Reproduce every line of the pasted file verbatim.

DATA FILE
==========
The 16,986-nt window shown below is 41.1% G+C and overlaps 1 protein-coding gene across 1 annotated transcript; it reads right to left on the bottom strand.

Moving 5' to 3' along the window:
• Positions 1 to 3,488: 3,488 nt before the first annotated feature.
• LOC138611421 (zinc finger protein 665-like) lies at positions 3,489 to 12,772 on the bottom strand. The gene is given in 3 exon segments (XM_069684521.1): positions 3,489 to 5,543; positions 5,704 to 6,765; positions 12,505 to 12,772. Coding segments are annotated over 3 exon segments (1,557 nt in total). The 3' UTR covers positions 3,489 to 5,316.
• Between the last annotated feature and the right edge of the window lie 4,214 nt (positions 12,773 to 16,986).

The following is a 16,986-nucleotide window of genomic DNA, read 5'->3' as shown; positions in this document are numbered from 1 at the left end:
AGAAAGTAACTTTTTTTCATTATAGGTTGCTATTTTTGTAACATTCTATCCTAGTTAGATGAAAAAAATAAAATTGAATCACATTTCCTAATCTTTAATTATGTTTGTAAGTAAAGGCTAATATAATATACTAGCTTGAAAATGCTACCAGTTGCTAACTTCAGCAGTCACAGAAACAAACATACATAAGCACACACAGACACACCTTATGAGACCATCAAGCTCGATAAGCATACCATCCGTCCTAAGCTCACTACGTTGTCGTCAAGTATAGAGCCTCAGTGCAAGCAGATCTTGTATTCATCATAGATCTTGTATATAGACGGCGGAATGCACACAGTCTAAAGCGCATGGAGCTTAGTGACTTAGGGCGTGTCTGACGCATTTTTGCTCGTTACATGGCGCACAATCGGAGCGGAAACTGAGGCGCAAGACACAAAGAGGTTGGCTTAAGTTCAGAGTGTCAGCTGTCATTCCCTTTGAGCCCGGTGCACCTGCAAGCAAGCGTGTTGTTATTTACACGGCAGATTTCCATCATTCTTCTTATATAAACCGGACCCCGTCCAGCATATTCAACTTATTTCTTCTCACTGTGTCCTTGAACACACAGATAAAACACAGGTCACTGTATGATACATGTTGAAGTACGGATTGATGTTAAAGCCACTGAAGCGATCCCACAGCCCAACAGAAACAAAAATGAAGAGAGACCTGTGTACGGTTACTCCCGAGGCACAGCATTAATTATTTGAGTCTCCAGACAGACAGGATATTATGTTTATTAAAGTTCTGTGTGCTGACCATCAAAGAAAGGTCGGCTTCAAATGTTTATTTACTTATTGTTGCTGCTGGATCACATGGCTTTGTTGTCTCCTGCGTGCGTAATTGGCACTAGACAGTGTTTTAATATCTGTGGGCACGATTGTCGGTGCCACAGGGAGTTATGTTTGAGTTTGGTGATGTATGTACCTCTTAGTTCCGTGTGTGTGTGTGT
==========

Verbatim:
The 16,986-nt window shown below is 41.1% G+C and overlaps 1 protein-coding gene across 1 annotated transcript; it reads right to left on the bottom strand.

Moving 5' to 3' along the window:
• Positions 1 to 3,488: 3,488 nt before the first annotated feature.
• LOC138611421 (zinc finger protein 665-like) lies at positions 3,489 to 12,772 on the bottom strand. The gene is given in 3 exon segments (XM_069684521.1): positions 3,489 to 5,543; positions 5,704 to 6,765; positions 12,505 to 12,772. Coding segments are annotated over 3 exon segments (1,557 nt in total). The 3' UTR covers positions 3,489 to 5,316.
• Between the last annotated feature and the right edge of the window lie 4,214 nt (positions 12,773 to 16,986).

The following is a 16,986-nucleotide window of genomic DNA, read 5'->3' as shown; positions in this document are numbered from 1 at the left end:
AGAAAGTAACTTTTTTTCATTATAGGTTGCTATTTTTGTAACATTCTATCCTAGTTAGATGAAAAAAATAAAATTGAATCACATTTCCTAATCTTTAATTATGTTTGTAAGTAAAGGCTAATATAATATACTAGCTTGAAAATGCTACCAGTTGCTAACTTCAGCAGTCACAGAAACAAACATACATAAGCACACACAGACACACCTTATGAGACCATCAAGCTCGATAAGCATACCATCCGTCCTAAGCTCACTACGTTGTCGTCAAGTATAGAGCCTCAGTGCAAGCAGATCTTGTATTCATCATAGATCTTGTATATAGACGGCGGAATGCACACAGTCTAAAGCGCATGGAGCTTAGTGACTTAGGGCGTGTCTGACGCATTTTTGCTCGTTACATGGCGCACAATCGGAGCGGAAACTGAGGCGCAAGACACAAAGAGGTTGGCTTAAGTTCAGAGTGTCAGCTGTCATTCCCTTTGAGCCCGGTGCACCTGCAAGCAAGCGTGTTGTTATTTACACGGCAGATTTCCATCATTCTTCTTATATAAACCGGACCCCGTCCAGCATATTCAACTTATTTCTTCTCACTGTGTCCTTGAACACACAGATAAAACACAGGTCACTGTATGATACATGTTGAAGTACGGATTGATGTTAAAGCCACTGAAGCGATCCCACAGCCCAACAGAAACAAAAATGAAGAGAGACCTGTGTACGGTTACTCCCGAGGCACAGCATTAATTATTTGAGTCTCCAGACAGACAGGATATTATGTTTATTAAAGTTCTGTGTGCTGACCATCAAAGAAAGGTCGGCTTCAAATGTTTATTTACTTATTGTTGCTGCTGGATCACATGGCTTTGTTGTCTCCTGCGTGCGTAATTGGCACTAGACAGTGTTTTAATATCTGTGGGCACGATTGTCGGTGCCACAGGGAGTTATGTTTGAGTTTGGTGATGTATGTACCTCTTAGTTCCGTGTGTGTGTGTGT